First date opens lock
to language mystery
By David Porter
I started learning Chinese on my first date with my future wife, a Chinese
student I'd met through a mutual friend while I was in graduate school in
She was a very inspiring teacher: Within a month of that first lesson I had
signed up for a first-year Chinese language class at my university, and
within a year we were married.
In August of 1992, we moved to
English Literature for a year at
Chinese language studies on my own, and like many students before and since,
found the process of learning so many new characters time consuming and
often quite frustrating.
I was intrigued, however, by the structural relationships among the
characters on my flashcards: The more commonly used radicals and phonetic
parts seemed to offer a "key" to the mystery of the characters, possibly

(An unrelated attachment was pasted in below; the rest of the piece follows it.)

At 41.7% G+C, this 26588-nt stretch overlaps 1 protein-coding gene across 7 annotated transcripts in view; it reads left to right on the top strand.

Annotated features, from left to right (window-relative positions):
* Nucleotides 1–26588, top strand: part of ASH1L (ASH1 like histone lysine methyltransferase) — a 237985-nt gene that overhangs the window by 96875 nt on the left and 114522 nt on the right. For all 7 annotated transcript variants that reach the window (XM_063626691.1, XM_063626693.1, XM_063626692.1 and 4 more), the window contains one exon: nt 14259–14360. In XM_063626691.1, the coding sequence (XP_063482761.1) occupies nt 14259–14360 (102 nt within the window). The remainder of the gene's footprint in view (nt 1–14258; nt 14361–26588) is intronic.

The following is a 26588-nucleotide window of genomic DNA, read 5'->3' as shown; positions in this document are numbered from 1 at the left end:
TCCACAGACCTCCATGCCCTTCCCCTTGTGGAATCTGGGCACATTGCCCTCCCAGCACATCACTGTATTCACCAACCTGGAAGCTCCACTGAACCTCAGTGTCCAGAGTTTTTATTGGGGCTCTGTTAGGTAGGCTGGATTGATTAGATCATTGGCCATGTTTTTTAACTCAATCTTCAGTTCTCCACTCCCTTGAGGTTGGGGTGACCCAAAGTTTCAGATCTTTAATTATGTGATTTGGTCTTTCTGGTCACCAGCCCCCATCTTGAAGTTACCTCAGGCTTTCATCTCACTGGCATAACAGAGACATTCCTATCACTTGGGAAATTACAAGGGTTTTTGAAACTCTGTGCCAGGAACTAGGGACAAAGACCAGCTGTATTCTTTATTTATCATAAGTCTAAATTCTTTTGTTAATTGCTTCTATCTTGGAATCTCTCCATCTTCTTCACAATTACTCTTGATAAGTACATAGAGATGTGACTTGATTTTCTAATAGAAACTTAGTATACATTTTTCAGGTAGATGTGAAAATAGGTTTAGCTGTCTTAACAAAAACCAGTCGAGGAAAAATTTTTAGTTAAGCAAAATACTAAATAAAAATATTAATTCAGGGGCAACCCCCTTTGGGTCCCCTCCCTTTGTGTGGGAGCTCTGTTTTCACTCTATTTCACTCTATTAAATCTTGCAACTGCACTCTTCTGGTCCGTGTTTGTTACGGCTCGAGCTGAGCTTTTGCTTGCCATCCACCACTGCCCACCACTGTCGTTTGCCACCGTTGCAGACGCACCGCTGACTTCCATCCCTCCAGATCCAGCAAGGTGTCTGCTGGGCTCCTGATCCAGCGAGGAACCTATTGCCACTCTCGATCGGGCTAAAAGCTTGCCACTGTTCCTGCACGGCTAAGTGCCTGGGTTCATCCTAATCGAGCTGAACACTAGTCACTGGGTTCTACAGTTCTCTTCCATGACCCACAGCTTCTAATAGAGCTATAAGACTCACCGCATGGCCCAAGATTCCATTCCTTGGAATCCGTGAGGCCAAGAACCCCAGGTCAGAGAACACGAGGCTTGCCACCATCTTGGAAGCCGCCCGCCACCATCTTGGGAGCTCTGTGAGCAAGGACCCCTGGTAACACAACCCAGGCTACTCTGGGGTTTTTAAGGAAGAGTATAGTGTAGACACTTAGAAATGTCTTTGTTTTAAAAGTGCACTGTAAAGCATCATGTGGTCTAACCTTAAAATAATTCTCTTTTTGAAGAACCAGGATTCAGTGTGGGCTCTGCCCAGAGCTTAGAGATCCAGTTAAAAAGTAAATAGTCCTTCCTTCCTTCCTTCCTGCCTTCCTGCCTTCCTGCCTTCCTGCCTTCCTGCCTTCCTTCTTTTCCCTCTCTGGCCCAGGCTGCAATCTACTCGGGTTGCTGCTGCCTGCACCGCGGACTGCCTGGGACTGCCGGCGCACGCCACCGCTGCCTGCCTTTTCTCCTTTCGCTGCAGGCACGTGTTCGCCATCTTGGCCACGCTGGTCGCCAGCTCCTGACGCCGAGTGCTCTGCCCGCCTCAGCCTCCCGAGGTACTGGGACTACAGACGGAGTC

making them much easier to learn.
So I set about compiling long lists of characters I encountered that shared
the "xin" radical, for example, or the "xiang" phonetic. These character
lists multiplied so quickly that I soon needed to create new lists of all my
lists, which of course took away time from actually learning the characters.
When I returned to
computer program to help me keep track of the new characters I was learning
and the many useful relationships among them.
So, for example, when I clicked on a new character that I'd learned, I could
instantly view a list of all the other characters in my database that used
the same radical or phonetic part, as well as a list of all compound words
that used this character.
The program gradually grew in complexity, as I built in a Chinese text
reader, a flashcards tool, dictionary search functions, and audio features,
and I eventually realized it might be helpful to other learners of the
language as well. In 2002, I launched a website to market the software,
which I now called Clavis Sinica, which means "key to the Chinese language."
(China Daily 12/23/2006 page10)